EXAM 1: TWO DATES:                   Essay/Problem portion of exam 1: Wednesday February 11
                                     True/False/Multiple Choice portion: Friday February 13

Second third of class (roughly): Chapter 4 is a review of principles with some rigor. In this chapter we dig deeper
into the question: „what makes the economy tick?” Chapter 5 contains a cruise ship example that helps us
understand some of the intricate details when it comes to steering the world‟s largest economy into „port.‟

EXAM 2: TWO DATES:                  Essay/Problem portion of exam 2: Wednesday March 25
                                    True/False/Multiple Choice portion: Friday March 27

Third and Final Section of class (roughly): Chapter 6: Keynesian vs. Classical Economics, the loss function and
the Taylor Rule. The East Asian financial crisis, the Russian financial crisis (again, lots of terms). The notes on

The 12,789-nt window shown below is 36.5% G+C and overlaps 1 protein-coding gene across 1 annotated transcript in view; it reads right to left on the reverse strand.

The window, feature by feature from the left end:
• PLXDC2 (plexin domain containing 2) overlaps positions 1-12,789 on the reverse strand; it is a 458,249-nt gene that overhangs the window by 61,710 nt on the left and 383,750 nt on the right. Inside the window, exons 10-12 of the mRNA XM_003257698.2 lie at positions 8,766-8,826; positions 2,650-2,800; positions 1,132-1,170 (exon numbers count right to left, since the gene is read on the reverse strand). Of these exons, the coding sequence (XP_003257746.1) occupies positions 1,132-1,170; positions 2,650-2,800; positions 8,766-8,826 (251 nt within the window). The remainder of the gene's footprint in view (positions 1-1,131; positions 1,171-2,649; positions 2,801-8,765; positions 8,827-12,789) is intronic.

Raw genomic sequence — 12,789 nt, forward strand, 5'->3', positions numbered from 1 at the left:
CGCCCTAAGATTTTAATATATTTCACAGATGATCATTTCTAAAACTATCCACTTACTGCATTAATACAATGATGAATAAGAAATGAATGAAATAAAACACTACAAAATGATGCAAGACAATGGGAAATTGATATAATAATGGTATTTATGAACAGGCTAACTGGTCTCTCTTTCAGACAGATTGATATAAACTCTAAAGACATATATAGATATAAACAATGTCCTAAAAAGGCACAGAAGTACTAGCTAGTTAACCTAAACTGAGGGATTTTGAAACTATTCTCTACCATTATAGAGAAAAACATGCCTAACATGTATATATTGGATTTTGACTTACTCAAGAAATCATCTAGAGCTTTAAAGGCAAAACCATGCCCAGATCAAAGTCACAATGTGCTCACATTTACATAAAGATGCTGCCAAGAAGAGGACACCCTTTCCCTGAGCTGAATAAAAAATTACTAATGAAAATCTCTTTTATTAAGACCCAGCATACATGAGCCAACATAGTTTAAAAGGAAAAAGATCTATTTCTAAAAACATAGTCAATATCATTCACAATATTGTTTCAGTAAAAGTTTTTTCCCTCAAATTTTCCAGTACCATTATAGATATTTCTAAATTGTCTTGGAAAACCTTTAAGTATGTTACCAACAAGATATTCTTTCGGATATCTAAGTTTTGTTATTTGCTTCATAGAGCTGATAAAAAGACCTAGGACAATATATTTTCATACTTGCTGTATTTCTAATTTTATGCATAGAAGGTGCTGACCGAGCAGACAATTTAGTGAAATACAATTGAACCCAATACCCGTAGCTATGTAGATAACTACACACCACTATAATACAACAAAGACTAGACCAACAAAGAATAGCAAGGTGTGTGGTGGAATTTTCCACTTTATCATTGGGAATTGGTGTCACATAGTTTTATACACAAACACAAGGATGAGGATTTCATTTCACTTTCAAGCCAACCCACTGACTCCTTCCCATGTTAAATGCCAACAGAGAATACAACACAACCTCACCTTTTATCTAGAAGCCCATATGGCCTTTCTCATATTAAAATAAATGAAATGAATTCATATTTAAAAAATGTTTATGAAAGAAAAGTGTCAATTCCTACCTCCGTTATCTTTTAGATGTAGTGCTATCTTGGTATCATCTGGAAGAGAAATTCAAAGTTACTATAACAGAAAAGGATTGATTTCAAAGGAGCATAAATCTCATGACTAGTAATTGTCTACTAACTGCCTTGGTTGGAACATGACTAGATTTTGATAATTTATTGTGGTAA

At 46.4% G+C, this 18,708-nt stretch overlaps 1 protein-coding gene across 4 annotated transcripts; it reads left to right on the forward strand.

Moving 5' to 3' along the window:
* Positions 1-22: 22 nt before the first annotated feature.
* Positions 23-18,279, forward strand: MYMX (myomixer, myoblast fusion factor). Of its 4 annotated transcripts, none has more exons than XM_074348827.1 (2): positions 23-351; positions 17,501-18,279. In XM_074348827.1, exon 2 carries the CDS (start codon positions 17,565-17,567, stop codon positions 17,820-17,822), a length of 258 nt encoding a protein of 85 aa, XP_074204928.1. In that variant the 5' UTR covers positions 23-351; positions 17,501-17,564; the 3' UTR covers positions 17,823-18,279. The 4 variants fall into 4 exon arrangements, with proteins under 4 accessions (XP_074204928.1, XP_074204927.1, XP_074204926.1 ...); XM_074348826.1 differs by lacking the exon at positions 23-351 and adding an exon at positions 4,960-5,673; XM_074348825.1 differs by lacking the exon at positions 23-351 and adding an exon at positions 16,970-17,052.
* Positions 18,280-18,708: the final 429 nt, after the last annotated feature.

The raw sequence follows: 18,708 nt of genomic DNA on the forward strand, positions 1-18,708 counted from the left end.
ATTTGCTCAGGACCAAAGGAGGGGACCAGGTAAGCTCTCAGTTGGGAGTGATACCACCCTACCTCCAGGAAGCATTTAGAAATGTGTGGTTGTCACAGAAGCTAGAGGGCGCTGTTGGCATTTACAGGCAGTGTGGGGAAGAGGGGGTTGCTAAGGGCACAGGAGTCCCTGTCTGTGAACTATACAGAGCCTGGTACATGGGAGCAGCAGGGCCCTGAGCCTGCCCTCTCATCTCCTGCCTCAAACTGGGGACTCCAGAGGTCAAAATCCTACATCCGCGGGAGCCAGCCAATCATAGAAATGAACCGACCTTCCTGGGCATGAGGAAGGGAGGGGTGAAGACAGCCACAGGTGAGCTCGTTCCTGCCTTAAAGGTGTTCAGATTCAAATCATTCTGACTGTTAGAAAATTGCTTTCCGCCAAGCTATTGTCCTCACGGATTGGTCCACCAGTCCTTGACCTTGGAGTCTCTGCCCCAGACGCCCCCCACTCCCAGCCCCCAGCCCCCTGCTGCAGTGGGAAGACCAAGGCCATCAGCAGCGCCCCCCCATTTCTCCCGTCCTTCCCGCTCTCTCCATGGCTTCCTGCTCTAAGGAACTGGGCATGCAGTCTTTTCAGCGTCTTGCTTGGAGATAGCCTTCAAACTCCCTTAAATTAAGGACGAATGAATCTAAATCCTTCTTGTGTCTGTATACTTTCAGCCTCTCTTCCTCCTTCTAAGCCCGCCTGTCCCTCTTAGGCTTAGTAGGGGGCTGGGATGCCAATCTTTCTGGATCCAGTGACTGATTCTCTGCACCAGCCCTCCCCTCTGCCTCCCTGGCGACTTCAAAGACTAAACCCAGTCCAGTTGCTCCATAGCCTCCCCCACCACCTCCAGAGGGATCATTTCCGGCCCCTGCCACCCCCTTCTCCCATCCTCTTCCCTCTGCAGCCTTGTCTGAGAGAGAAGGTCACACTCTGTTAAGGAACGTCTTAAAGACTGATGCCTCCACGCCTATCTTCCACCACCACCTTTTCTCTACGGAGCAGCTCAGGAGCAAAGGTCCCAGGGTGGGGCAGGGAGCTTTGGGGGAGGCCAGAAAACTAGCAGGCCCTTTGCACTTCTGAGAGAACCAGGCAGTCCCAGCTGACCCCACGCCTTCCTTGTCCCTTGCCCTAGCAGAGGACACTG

financial crises will be posted on our home page.

NOTE – Stock Trak Assignment DUE Friday, April 17, 2009

FINAL EXAM WILL BE ADMINISTERD DURING FINAL EXAM WEEK AND WILL BE
COMPREHENSIVE

Grading Policy: I basically follow a traditional grading scale (see below). “Plusses” and “minuses” will be
determined according to the distribution of the grades at the end of the semester. There are three exams, the first
and second worth 20% of your grade and the final exam worth 30%. Another 20% of your grade is accounted for by
quizzes and/or homework assignments throughout the semester. NOTE THAT QUIZZES MAY BE ANNOUNCED
OR UNANNOUNCED and homework may or may not be collected. The remaining 10% of your grade is accounted
for by the Stock-Trak portfolio game that was previously explained. Note that there are no make-ups for the quizzes
and late homework assignments will not be accepted. Best of luck to all!

Grading Scale: 90% + = A or A - ; 80 - 89% = B-, B or B+; 70 - 79% = C or C+; 60 - 69% = D